by Robert B. Connelly
Robert B. Connelly is a practice management consultant with The Health Care Group, a national medical practice consultation firm based in Plymouth Meeting, Pa.
Your staff plays an important role in your practice, from scheduling to patient preparation and education, to billing, coding and collections. They are your public relations agents and they generally take care of the office so you can focus on providing excellent orthopaedic services to your patients.
By paying staff salaries that are as high as they must be, you can help ensure practice success. However, in these tough economic times, you also must control your costs. This balancing act is often difficult, because you must walk a fine line stretched between paying salaries that are high enough to attract and retain good employees while running an efficient and economical practice.
One way to make sure you are paying the optimal staff salaries is to compare your salaries to industry standards. These standards will help you determine what a fair wage should be.
Generally, there is not much staff salary fluctuation from one specialty to the next. For the most part, the range of salaries, for example, for an office manager, are the same whether yours is an orthopaedic, ophthalmology or cardiology practice. Of course, not every practice is staffed the same way and not every job description is standardized, so variances do occur, even among employees with the same job title.
Over the past few years, as managed care has become increasingly dominant, payers have ratcheted down physician payments. Practice owners are now reconsidering the salaries they are paying their staff employees, especially if staff salaries are substantially higher than normal, or perceived as such. Remember that your salaries must remain competitive.
Control your expenses
To control your staff salary expenses, survey your practice to determine exactly what every employee is doing and compare your data to your formal job descriptions. If you do not have formal job descriptions, generate them based on what your employees do now and what you want them to do. Next, establish a salary range for every practice position, based on the responsibilities and demands of the job and industry norms. If necessary, restructure your practice based on what your staff should be doing.
Consider the changes managed care has made or will make to your practice when you redesign your jobs. It may be necessary to redesign staff positions and redefine staff responsibilities to compensate for the additional requirements managed care companies demand. If managed care penetration into your practice has grown substantially, but your job responsibilities have remained the same, your overall efficiency may suffer.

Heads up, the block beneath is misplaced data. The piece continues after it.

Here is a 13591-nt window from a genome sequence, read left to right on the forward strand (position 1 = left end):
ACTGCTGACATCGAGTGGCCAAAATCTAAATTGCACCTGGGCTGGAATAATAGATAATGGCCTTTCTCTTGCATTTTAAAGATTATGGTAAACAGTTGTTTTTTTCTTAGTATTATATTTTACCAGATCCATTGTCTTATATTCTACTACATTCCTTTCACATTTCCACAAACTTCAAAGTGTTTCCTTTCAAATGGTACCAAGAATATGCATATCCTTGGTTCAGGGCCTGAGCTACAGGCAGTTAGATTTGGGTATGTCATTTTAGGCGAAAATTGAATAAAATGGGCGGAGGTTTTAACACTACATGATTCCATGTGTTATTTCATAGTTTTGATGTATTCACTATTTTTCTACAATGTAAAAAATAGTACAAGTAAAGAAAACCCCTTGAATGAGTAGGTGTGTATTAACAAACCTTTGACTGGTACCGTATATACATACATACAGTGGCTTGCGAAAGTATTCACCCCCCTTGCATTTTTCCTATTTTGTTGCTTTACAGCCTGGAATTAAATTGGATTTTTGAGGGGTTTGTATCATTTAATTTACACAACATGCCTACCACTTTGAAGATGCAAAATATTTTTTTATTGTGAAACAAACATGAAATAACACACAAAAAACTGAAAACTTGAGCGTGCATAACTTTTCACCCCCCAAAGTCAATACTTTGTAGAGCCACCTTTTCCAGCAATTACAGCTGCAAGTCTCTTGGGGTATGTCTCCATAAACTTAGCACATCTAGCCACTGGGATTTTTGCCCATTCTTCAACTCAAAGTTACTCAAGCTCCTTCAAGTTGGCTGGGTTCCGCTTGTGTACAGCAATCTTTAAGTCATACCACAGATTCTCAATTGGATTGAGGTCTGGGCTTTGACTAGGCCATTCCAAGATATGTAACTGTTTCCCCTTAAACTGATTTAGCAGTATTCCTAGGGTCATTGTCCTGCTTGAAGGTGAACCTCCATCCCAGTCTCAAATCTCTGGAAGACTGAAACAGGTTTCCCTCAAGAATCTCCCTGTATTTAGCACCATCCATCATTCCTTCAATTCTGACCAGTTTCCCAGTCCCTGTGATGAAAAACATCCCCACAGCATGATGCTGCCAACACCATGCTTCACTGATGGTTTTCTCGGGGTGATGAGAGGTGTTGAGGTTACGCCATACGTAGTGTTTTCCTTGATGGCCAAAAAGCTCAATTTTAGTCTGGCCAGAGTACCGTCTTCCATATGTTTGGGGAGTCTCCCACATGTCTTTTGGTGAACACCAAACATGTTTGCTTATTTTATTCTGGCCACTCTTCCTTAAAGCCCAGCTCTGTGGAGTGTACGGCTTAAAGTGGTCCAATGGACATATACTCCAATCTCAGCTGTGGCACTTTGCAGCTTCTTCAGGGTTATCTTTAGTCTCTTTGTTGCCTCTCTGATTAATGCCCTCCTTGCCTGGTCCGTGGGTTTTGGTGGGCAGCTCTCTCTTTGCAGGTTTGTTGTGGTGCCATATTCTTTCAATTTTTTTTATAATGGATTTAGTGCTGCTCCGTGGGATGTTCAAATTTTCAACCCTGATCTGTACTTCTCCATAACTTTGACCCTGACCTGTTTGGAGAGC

Staff salaries and benefits represent a huge percentage of practice costs, second only to physician compensation. If some employees are not contributing as much as you might want or expect them to contribute to your practice's success, dismissal may seem to be an easy answer to cost control, but think twice about making that extreme decision.
Remember that you spent considerable resources to find, hire and train your employees. If you simply let them go, you lose that investment, and firing people damages office morale. Consider the functions that must be performed and redesign your jobs. Assess whether or not any employees are expected to do too much or too little work, compared to practice needs. As possible, reassign personnel to do the work under your revised job descriptions.
Do the job right
It will be difficult-or impossible-for the practice's physician owners to try to make these changes without personal bias and with cold objectivity. Even the initial analysis might be difficult for physicians to perform, especially as the task is time-consuming and would probably interfere with patient care.
Delegate this responsibility to your office manager or practice administrator. Typically, the non-physician head of the practice's administrative staff knows all of the practice employees and knows, or at least has an working instinct, for what work needs to be done and who should be doing it.